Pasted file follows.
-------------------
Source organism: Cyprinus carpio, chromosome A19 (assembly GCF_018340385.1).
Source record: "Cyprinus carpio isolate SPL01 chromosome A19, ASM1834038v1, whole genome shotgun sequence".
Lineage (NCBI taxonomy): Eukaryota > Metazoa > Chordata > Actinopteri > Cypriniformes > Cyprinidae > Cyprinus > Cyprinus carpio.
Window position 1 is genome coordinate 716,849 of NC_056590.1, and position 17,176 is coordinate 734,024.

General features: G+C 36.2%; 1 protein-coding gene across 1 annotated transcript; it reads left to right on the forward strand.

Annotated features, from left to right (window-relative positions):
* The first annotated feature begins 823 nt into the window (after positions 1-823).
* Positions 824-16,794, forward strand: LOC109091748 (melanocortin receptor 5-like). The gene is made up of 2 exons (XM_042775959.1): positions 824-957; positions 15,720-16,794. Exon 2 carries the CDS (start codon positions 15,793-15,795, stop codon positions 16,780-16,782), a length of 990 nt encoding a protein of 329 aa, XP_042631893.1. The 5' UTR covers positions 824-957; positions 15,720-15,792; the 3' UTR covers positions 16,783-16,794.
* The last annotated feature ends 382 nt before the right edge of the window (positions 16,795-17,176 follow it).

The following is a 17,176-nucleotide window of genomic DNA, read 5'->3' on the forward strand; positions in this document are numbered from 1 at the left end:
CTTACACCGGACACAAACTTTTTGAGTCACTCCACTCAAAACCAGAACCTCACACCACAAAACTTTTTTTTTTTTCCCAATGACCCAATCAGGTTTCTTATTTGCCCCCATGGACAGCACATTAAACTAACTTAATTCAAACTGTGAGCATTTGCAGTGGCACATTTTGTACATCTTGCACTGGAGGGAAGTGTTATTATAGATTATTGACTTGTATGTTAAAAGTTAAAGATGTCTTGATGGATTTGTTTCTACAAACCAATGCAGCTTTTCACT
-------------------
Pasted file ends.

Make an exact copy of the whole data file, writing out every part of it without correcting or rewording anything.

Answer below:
Source organism: Cyprinus carpio, chromosome A19 (assembly GCF_018340385.1).
Source record: "Cyprinus carpio isolate SPL01 chromosome A19, ASM1834038v1, whole genome shotgun sequence".
Lineage (NCBI taxonomy): Eukaryota > Metazoa > Chordata > Actinopteri > Cypriniformes > Cyprinidae > Cyprinus > Cyprinus carpio.
Window position 1 is genome coordinate 716,849 of NC_056590.1, and position 17,176 is coordinate 734,024.

General features: G+C 36.2%; 1 protein-coding gene across 1 annotated transcript; it reads left to right on the forward strand.

Annotated features, from left to right (window-relative positions):
* The first annotated feature begins 823 nt into the window (after positions 1-823).
* Positions 824-16,794, forward strand: LOC109091748 (melanocortin receptor 5-like). The gene is made up of 2 exons (XM_042775959.1): positions 824-957; positions 15,720-16,794. Exon 2 carries the CDS (start codon positions 15,793-15,795, stop codon positions 16,780-16,782), a length of 990 nt encoding a protein of 329 aa, XP_042631893.1. The 5' UTR covers positions 824-957; positions 15,720-15,792; the 3' UTR covers positions 16,783-16,794.
* The last annotated feature ends 382 nt before the right edge of the window (positions 16,795-17,176 follow it).

The following is a 17,176-nucleotide window of genomic DNA, read 5'->3' on the forward strand; positions in this document are numbered from 1 at the left end:
CTTACACCGGACACAAACTTTTTGAGTCACTCCACTCAAAACCAGAACCTCACACCACAAAACTTTTTTTTTTTTCCCAATGACCCAATCAGGTTTCTTATTTGCCCCCATGGACAGCACATTAAACTAACTTAATTCAAACTGTGAGCATTTGCAGTGGCACATTTTGTACATCTTGCACTGGAGGGAAGTGTTATTATAGATTATTGACTTGTATGTTAAAAGTTAAAGATGTCTTGATGGATTTGTTTCTACAAACCAATGCAGCTTTTCACT